No. 94. Report of Lieutenant Colonel William W. Darnall, Eleventh Indiana Infantry, of operations October 19.
HDQRS. ELEVENTH REGT. INDIANA VET. VOL. INFANTRY,
Cedar Creek, Va., October 22, 1864.
SIR: I most respectfully submit the following report of the part taken by the Eleventh Indiana in the engagement of the 19th at this place:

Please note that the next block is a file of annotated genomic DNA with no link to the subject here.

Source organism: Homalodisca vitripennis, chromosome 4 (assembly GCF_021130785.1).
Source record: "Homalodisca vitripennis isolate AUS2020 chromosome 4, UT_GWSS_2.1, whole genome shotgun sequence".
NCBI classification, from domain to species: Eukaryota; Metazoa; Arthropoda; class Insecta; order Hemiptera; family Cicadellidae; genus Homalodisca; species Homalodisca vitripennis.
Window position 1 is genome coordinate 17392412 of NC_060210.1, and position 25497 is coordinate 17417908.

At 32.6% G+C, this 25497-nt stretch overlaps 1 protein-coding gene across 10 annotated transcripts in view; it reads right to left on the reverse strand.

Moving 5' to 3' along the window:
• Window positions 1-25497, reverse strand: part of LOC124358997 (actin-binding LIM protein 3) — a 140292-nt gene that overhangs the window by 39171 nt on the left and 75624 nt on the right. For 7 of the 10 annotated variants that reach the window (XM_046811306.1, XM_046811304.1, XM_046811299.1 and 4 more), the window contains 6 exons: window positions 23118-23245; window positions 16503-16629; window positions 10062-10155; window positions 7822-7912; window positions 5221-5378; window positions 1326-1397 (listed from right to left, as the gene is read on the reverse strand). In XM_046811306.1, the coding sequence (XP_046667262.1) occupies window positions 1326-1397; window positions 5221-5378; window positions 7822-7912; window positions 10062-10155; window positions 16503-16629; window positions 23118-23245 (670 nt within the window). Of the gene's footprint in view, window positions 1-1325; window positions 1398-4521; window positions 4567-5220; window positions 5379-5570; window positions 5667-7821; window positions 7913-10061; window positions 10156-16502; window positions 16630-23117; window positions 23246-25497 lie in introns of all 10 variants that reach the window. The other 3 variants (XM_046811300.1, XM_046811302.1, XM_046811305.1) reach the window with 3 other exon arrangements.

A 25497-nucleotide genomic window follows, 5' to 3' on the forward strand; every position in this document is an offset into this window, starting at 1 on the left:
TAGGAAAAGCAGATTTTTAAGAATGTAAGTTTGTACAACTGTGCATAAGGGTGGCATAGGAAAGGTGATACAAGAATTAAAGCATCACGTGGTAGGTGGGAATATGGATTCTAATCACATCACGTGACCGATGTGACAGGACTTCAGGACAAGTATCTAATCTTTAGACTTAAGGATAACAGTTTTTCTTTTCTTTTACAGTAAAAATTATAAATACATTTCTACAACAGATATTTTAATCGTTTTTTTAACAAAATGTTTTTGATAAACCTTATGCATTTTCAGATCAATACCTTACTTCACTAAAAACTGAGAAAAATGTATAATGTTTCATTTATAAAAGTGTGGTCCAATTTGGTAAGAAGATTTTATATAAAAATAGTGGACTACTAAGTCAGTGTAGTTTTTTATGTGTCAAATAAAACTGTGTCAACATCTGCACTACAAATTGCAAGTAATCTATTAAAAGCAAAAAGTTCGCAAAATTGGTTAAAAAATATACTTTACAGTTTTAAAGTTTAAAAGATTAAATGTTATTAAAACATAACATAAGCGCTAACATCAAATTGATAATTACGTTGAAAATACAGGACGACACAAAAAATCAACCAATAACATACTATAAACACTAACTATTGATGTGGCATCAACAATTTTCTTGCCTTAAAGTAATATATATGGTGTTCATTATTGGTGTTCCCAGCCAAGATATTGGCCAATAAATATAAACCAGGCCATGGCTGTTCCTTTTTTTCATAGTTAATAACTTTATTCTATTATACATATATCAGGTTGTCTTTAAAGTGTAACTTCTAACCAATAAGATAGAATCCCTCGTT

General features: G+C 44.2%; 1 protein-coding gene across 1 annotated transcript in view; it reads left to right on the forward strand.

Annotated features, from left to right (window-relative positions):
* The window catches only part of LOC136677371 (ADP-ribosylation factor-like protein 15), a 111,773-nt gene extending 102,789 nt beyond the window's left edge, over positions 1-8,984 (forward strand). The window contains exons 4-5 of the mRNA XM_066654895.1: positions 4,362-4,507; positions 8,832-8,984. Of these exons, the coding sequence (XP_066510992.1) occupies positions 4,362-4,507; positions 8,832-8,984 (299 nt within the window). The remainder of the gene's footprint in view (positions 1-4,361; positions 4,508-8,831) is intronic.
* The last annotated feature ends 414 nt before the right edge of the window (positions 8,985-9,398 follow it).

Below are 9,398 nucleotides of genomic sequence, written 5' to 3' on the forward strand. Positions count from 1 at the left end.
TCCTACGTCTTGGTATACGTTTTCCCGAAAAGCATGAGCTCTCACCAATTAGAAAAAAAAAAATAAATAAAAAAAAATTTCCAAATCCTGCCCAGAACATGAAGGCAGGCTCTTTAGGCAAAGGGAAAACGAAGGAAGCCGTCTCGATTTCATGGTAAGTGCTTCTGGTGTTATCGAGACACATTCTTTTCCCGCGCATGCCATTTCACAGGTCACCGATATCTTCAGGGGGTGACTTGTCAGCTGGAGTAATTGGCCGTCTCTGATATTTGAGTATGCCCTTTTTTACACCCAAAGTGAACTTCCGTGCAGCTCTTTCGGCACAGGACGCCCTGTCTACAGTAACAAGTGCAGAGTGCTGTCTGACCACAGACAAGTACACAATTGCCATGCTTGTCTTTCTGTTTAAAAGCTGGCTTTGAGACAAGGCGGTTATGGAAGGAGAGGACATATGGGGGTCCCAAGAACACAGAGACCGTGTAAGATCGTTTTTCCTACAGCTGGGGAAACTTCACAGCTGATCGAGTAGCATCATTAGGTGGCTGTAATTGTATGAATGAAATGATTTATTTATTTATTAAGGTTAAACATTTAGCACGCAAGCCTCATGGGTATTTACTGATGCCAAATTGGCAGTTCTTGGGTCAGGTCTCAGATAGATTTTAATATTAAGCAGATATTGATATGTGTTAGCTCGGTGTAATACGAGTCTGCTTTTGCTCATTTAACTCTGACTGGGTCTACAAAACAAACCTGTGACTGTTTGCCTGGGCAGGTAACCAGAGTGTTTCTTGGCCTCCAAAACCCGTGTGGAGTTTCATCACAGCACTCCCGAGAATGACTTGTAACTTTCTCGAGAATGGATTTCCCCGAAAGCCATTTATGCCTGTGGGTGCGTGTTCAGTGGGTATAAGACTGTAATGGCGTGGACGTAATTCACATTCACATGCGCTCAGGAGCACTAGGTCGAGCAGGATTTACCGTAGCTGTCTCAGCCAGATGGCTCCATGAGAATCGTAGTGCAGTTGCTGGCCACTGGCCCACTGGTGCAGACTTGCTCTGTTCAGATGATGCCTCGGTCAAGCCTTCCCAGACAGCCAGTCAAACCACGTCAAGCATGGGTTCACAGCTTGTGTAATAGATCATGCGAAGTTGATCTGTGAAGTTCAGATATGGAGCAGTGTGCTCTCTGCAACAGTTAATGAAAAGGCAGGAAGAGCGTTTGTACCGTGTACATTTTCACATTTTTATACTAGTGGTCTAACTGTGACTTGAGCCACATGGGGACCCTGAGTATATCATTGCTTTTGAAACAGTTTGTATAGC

At 5.15 a. m. of the 19th we were in line, pursuant to orders received the evening of the 18th, and ready to move off, when firing commenced in front, and almost simultaneously a volley was heard in direction of the extreme left and to the rear of the line, and but a short time had elapsed till the effect of the enemy's fire was perceptible in my own regiment. In obedience to Colonel Molineux's order I marched the regiment by the flank up a ravine on my left and in the direction of stone house, occupied by General Sheridan as headquarters, a few moments after which I was ordered to advance to a stone fence in the vicinity of General Emory's headquarters, pursuant to which I commenced advancing, under an extremely sharp fire from the enemy, and had only succeeded n reaching the top of the first hill when I halted. Perceiving that our troops were already driven from the stone fence that I was ordered to advance to, I did not deem it practicable nor possible to reach it; so I fell back across a small creek to a hill and halted. We were at this time separated from the rest of the brigade. I had formed line in rear it; so I fell back across a small creek to a hill and halted. We were at this time separated from the rest of the brigade. I had formed line in rear of some battery that was actively engaged with the enemy, when I received an ordered from a member of General Emory's staff to fix bayonets and charge the enemy. The regiment, after fixing bayonets, had advanced but a few yards; I received an order to fall back to the next ridge, about 200 yards in the rear, and from that to a point of woods still farther to the rear, which I had just reached when I received your order to join the rest of the brigade, which was then in position at and near a large white house on the extreme right of our lines. I immediately marched my regiment across the large, open field and formed line on the right of the brigade, where the regiment opened fire on the enemy and assisted in checking them for a time, until the brigade fell back, passing through a piece of woods and halting in a large, open space of country, where we remained about one hour and were then ordered in line with the brigade to a piece of woods about half a mile to the rear. I there deployed the regiment as skirmishers, line accordance with your order, covering the front of the brigade and retiring slowly until informed by an aide of General Sheridan that the line was halted and being marched back for the purpose of attacking the enemy, and received instructions from same aide to hold the ground occupied by my skirmish line, which I did without opposition, until I advanced to the front about half a mile by order of General Emory and occupied a ridge, commanding the country about one mile to the front. I occupied said position till ordered to rejoin the brigade, which I found in a wood in line, from which I soon advanced in line with the brigade in the general assault made on the enemy, who were strongly posted behind a stone fence, about 300 yards in our front. The enemy were soon dislodged from the fence, and immediately after from a hill where they had thrown up rails for defense. We remained at that hill under a sharp fire from artillery and infantry about one hour, during which time the regiment kept up a constant fire until we were out of